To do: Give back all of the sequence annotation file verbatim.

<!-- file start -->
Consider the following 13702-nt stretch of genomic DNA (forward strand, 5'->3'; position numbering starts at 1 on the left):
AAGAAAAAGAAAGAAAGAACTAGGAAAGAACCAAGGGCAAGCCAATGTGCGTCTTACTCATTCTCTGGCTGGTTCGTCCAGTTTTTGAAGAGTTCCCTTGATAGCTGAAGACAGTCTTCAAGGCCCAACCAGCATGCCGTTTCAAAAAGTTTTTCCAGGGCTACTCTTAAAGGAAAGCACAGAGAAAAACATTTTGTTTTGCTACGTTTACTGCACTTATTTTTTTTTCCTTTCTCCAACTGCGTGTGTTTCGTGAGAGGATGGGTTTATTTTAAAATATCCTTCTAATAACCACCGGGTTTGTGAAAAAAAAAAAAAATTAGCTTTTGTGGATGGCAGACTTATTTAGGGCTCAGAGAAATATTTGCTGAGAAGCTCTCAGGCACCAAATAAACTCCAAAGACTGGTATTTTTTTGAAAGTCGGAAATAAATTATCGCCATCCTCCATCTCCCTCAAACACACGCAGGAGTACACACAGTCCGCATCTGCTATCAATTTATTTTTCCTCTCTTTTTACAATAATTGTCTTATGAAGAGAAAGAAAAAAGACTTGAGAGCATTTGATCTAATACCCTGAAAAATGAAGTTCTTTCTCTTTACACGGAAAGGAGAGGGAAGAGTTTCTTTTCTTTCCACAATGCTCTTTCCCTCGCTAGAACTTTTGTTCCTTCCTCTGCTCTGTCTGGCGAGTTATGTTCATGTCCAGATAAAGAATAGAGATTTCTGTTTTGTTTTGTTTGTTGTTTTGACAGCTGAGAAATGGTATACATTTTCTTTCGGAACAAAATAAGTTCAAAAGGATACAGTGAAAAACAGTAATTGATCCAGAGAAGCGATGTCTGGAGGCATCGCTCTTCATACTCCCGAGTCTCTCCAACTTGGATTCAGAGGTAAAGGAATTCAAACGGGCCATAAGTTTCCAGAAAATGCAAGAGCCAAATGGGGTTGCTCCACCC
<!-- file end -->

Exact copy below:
Consider the following 13702-nt stretch of genomic DNA (forward strand, 5'->3'; position numbering starts at 1 on the left):
AAGAAAAAGAAAGAAAGAACTAGGAAAGAACCAAGGGCAAGCCAATGTGCGTCTTACTCATTCTCTGGCTGGTTCGTCCAGTTTTTGAAGAGTTCCCTTGATAGCTGAAGACAGTCTTCAAGGCCCAACCAGCATGCCGTTTCAAAAAGTTTTTCCAGGGCTACTCTTAAAGGAAAGCACAGAGAAAAACATTTTGTTTTGCTACGTTTACTGCACTTATTTTTTTTTCCTTTCTCCAACTGCGTGTGTTTCGTGAGAGGATGGGTTTATTTTAAAATATCCTTCTAATAACCACCGGGTTTGTGAAAAAAAAAAAAAATTAGCTTTTGTGGATGGCAGACTTATTTAGGGCTCAGAGAAATATTTGCTGAGAAGCTCTCAGGCACCAAATAAACTCCAAAGACTGGTATTTTTTTGAAAGTCGGAAATAAATTATCGCCATCCTCCATCTCCCTCAAACACACGCAGGAGTACACACAGTCCGCATCTGCTATCAATTTATTTTTCCTCTCTTTTTACAATAATTGTCTTATGAAGAGAAAGAAAAAAGACTTGAGAGCATTTGATCTAATACCCTGAAAAATGAAGTTCTTTCTCTTTACACGGAAAGGAGAGGGAAGAGTTTCTTTTCTTTCCACAATGCTCTTTCCCTCGCTAGAACTTTTGTTCCTTCCTCTGCTCTGTCTGGCGAGTTATGTTCATGTCCAGATAAAGAATAGAGATTTCTGTTTTGTTTTGTTTGTTGTTTTGACAGCTGAGAAATGGTATACATTTTCTTTCGGAACAAAATAAGTTCAAAAGGATACAGTGAAAAACAGTAATTGATCCAGAGAAGCGATGTCTGGAGGCATCGCTCTTCATACTCCCGAGTCTCTCCAACTTGGATTCAGAGGTAAAGGAATTCAAACGGGCCATAAGTTTCCAGAAAATGCAAGAGCCAAATGGGGTTGCTCCACCC